Verizon on Tuesday released its widely anticipated 2015 Data Breach Investigations Report (DBIR), a must read report compiled by Verizon with the support 70 contributing partners, which analyzed 79,790 security incidents and 2,122 confirmed data breaches across 61 different countries.
While the industry is flooded with reports and survey data almost daily, Verizon’s annual DBIR is the top “must read” report of the year.
Verizon’s 2015 DBIR has expanded its investigation into nine common threat patterns and sizes up the effects of all types of data breaches, from small data disclosures to larger, headline-making events.
In Verizon’s own words, if you’re accustomed to reading the DBIR mainly for the headliners and one-liners, you might need to coffee up and put your thinking cap on.
With the 69-page report filled with interesting data points and insightful analysis by Verizon and its partners, a couple interesting items jumped out, which may disappoint some FUD-loving readers and security vendors.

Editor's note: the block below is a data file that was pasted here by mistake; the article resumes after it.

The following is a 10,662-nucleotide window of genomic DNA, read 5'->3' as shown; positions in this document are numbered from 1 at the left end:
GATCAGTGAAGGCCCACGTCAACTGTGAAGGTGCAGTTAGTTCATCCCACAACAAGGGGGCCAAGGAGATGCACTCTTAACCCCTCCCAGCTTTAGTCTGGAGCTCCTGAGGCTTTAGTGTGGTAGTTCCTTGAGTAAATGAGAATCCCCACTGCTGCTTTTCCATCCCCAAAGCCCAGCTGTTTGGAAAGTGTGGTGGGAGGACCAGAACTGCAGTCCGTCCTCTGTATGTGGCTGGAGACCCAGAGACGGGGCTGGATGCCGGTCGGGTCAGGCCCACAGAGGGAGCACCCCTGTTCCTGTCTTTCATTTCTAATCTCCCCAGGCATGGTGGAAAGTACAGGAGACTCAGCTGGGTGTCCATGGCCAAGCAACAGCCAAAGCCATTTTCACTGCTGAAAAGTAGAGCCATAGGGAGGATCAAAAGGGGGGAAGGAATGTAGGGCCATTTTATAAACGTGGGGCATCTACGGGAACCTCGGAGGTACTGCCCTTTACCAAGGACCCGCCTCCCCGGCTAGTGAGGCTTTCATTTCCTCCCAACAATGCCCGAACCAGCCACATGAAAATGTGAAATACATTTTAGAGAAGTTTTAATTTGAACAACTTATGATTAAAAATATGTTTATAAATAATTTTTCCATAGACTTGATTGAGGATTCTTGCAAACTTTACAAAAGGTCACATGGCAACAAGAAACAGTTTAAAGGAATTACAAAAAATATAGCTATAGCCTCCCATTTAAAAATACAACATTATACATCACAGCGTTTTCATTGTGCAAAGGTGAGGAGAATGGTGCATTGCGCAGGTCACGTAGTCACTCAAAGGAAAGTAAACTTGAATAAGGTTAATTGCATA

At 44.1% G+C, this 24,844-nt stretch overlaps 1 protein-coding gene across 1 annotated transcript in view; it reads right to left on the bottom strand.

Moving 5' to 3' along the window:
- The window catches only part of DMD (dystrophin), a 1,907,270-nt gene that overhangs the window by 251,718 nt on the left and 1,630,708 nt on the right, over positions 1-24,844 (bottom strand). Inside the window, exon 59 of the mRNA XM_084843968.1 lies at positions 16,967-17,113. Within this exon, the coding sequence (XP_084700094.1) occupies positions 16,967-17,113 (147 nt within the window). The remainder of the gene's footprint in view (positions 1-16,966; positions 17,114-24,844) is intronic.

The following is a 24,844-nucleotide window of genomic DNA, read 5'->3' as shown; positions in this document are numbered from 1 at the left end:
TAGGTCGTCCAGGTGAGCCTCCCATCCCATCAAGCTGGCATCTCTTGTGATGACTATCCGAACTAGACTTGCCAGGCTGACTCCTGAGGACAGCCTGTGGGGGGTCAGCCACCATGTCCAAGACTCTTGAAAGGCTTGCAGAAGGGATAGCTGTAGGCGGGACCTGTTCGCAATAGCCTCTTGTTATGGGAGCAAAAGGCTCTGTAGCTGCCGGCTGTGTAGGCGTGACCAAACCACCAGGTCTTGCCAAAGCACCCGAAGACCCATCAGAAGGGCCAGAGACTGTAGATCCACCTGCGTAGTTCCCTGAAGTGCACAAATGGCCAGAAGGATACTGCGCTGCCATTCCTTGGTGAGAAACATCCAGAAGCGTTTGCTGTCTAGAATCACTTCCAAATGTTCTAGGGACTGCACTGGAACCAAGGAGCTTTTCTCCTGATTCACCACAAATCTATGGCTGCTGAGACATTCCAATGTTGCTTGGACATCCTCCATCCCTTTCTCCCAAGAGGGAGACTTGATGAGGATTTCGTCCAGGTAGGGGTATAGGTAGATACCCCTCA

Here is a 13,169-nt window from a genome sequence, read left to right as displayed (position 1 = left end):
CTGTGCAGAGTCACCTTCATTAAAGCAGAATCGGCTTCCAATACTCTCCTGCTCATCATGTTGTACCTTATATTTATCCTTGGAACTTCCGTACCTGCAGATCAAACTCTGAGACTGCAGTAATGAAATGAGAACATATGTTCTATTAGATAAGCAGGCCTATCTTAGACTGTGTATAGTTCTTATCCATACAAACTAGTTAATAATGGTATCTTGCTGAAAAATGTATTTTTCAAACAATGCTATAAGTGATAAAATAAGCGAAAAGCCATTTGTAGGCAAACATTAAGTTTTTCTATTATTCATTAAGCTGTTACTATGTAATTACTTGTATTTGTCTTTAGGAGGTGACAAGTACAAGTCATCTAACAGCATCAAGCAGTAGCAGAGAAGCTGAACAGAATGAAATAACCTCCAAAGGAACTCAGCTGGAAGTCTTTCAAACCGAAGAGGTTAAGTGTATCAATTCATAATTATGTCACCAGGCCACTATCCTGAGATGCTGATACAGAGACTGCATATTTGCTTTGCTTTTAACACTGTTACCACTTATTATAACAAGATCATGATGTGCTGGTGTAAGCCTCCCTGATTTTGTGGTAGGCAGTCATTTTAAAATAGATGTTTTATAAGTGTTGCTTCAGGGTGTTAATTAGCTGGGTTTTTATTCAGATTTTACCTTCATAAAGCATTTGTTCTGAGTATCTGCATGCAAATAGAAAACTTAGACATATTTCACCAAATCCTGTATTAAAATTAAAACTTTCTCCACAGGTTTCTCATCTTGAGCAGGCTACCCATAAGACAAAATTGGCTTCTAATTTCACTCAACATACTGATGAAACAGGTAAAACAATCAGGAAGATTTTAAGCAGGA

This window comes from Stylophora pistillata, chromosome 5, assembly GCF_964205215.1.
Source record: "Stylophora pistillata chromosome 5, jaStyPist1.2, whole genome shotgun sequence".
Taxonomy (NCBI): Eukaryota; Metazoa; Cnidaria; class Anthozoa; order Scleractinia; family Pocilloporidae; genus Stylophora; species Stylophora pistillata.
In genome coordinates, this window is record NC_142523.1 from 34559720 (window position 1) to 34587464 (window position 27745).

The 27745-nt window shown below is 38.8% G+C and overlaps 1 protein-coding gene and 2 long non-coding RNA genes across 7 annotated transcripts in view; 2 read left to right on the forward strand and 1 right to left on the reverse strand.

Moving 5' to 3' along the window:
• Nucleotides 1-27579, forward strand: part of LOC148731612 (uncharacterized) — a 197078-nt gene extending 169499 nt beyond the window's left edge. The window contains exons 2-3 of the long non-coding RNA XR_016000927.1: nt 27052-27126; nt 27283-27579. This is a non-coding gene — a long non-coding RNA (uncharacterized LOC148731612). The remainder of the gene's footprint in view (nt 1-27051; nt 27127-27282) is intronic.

In short, Verizon suggested that enterprise security teams don’t freak out over the current risks posed by Mobile and Internet of Things (IoT).
Despite numerous headlines (including many published by SecurityWeek) and reports painting a frightening picture of mobile and connected IoT devices, Verizon’s team provided some good advice: Don’t waste your time worrying about mobile and IoT when it comes to data protection priorities.
Noting that it was a data-driven conclusion, Verizon said that mobile devices are not a preferred vector in data breaches. Of the tens of millions of mobile devices on the Verizon Network, the number of ones infected with “truly malicious exploits” was negligible. An average of 0.03% of smartphones per week on the Verizon network were infected with what it described as “higher-grade” malicious code.
“We feel safe saying that while a major carrier is looking for and monitoring the security of mobile devices on its network, data breaches involving mobile devices should not be in any top-whatever list. This report is filled with thousands of stories of data loss—as it has been for years—and rarely do those stories include a smartphone,” Verizon said.